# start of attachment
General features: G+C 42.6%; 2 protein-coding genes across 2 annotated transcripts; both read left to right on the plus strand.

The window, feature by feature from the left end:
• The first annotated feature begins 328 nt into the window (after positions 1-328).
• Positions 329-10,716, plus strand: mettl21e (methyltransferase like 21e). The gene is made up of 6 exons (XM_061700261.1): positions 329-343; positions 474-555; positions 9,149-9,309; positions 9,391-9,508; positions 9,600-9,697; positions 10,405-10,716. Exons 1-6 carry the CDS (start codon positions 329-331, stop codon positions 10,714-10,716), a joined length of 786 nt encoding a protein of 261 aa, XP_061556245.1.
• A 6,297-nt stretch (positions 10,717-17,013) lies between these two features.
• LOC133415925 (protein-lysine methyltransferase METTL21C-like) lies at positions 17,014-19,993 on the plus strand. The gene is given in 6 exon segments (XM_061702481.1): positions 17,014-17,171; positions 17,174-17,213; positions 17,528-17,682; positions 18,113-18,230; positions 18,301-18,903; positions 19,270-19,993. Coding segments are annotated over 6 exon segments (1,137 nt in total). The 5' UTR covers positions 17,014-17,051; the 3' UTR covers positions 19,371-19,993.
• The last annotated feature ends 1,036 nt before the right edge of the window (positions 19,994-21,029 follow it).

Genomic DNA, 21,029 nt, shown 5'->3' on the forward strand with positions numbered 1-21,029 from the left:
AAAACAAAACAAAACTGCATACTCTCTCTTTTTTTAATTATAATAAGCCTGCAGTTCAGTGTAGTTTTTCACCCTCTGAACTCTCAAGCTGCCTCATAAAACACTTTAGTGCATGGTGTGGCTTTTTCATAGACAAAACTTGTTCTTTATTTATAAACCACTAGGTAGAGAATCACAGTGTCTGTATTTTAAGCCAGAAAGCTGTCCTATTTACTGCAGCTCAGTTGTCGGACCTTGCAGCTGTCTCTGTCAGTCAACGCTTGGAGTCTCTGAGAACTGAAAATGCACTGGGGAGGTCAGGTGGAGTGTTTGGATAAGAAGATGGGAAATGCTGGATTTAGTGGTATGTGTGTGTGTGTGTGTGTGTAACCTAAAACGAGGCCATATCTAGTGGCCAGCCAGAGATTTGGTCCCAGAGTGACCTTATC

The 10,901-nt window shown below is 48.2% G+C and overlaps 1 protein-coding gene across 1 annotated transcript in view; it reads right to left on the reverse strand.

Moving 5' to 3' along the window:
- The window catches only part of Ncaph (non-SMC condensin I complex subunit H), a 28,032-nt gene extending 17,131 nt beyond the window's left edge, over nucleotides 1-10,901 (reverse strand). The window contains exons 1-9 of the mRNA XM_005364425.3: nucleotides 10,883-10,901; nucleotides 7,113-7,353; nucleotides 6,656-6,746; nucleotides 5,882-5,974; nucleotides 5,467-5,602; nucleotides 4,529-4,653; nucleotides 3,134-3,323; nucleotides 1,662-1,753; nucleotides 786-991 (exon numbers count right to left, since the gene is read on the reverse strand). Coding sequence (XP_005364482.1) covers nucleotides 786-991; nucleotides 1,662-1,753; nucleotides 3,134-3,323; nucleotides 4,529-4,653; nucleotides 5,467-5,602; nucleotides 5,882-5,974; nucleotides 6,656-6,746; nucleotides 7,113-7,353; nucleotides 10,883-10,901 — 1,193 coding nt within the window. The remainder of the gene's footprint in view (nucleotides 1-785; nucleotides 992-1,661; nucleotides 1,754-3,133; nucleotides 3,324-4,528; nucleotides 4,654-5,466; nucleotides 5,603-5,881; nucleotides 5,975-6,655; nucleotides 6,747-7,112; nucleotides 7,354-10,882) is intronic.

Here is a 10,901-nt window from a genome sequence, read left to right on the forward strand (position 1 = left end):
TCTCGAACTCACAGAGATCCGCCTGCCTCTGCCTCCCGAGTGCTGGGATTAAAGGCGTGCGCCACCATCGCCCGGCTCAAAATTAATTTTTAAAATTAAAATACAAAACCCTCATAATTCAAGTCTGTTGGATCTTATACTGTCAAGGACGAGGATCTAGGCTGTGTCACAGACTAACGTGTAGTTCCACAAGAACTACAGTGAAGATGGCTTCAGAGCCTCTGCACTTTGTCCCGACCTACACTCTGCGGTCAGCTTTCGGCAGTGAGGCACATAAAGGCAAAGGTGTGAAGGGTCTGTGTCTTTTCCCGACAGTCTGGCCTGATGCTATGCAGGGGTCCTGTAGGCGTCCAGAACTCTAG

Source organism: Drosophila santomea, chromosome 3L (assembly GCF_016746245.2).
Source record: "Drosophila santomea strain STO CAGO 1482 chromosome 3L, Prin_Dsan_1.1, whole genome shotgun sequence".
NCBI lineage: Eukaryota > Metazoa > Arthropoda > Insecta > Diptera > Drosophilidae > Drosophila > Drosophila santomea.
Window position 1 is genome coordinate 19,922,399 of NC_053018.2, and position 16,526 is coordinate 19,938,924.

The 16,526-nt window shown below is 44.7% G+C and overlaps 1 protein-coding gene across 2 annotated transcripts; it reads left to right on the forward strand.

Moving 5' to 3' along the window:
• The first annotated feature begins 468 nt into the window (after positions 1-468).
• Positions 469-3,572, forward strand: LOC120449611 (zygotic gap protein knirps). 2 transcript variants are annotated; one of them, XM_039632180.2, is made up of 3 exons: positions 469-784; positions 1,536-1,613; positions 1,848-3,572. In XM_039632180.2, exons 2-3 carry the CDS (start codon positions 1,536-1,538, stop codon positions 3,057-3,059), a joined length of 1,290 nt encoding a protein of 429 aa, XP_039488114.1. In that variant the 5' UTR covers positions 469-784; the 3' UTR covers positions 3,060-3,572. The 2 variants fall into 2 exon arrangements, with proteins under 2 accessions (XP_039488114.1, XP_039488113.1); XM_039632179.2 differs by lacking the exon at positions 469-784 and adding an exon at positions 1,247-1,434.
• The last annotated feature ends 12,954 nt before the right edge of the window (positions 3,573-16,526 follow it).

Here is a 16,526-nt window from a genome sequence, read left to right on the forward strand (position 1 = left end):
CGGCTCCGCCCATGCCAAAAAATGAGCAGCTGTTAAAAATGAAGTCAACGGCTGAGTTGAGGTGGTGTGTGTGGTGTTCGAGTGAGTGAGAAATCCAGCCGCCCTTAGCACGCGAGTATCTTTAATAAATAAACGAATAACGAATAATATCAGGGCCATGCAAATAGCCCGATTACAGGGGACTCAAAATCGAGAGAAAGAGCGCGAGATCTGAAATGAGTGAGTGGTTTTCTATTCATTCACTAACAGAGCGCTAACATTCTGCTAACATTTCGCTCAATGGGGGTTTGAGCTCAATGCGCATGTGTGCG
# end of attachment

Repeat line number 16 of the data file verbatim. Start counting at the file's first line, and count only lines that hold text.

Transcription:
Source record: "Drosophila santomea strain STO CAGO 1482 chromosome 3L, Prin_Dsan_1.1, whole genome shotgun sequence".